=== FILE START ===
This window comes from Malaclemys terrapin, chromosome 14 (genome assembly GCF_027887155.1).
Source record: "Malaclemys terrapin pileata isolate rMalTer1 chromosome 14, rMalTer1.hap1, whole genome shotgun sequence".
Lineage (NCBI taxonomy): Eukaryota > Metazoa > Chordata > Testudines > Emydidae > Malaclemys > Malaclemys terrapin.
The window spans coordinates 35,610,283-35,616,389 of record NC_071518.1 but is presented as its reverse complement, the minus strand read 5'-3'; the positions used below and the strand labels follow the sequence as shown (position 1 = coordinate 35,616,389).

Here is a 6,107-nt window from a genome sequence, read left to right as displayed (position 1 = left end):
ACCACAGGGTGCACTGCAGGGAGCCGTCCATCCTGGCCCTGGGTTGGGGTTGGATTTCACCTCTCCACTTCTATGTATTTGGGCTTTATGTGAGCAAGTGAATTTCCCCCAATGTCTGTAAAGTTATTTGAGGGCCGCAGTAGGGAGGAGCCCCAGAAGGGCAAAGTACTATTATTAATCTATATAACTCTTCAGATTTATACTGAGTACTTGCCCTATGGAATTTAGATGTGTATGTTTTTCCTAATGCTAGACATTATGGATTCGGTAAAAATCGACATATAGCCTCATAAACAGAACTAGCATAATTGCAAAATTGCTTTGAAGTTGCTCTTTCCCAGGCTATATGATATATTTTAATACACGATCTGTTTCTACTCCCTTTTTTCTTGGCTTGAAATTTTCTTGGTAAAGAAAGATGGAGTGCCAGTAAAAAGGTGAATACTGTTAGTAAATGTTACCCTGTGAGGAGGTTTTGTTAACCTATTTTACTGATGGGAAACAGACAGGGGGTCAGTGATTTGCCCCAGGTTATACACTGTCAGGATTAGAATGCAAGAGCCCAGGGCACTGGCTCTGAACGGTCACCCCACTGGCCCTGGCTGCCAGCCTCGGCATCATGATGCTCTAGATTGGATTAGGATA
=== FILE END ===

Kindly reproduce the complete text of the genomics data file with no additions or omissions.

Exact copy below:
This window comes from Malaclemys terrapin, chromosome 14 (genome assembly GCF_027887155.1).
Source record: "Malaclemys terrapin pileata isolate rMalTer1 chromosome 14, rMalTer1.hap1, whole genome shotgun sequence".
Lineage (NCBI taxonomy): Eukaryota > Metazoa > Chordata > Testudines > Emydidae > Malaclemys > Malaclemys terrapin.
The window spans coordinates 35,610,283-35,616,389 of record NC_071518.1 but is presented as its reverse complement, the minus strand read 5'-3'; the positions used below and the strand labels follow the sequence as shown (position 1 = coordinate 35,616,389).

Here is a 6,107-nt window from a genome sequence, read left to right as displayed (position 1 = left end):
ACCACAGGGTGCACTGCAGGGAGCCGTCCATCCTGGCCCTGGGTTGGGGTTGGATTTCACCTCTCCACTTCTATGTATTTGGGCTTTATGTGAGCAAGTGAATTTCCCCCAATGTCTGTAAAGTTATTTGAGGGCCGCAGTAGGGAGGAGCCCCAGAAGGGCAAAGTACTATTATTAATCTATATAACTCTTCAGATTTATACTGAGTACTTGCCCTATGGAATTTAGATGTGTATGTTTTTCCTAATGCTAGACATTATGGATTCGGTAAAAATCGACATATAGCCTCATAAACAGAACTAGCATAATTGCAAAATTGCTTTGAAGTTGCTCTTTCCCAGGCTATATGATATATTTTAATACACGATCTGTTTCTACTCCCTTTTTTCTTGGCTTGAAATTTTCTTGGTAAAGAAAGATGGAGTGCCAGTAAAAAGGTGAATACTGTTAGTAAATGTTACCCTGTGAGGAGGTTTTGTTAACCTATTTTACTGATGGGAAACAGACAGGGGGTCAGTGATTTGCCCCAGGTTATACACTGTCAGGATTAGAATGCAAGAGCCCAGGGCACTGGCTCTGAACGGTCACCCCACTGGCCCTGGCTGCCAGCCTCGGCATCATGATGCTCTAGATTGGATTAGGATA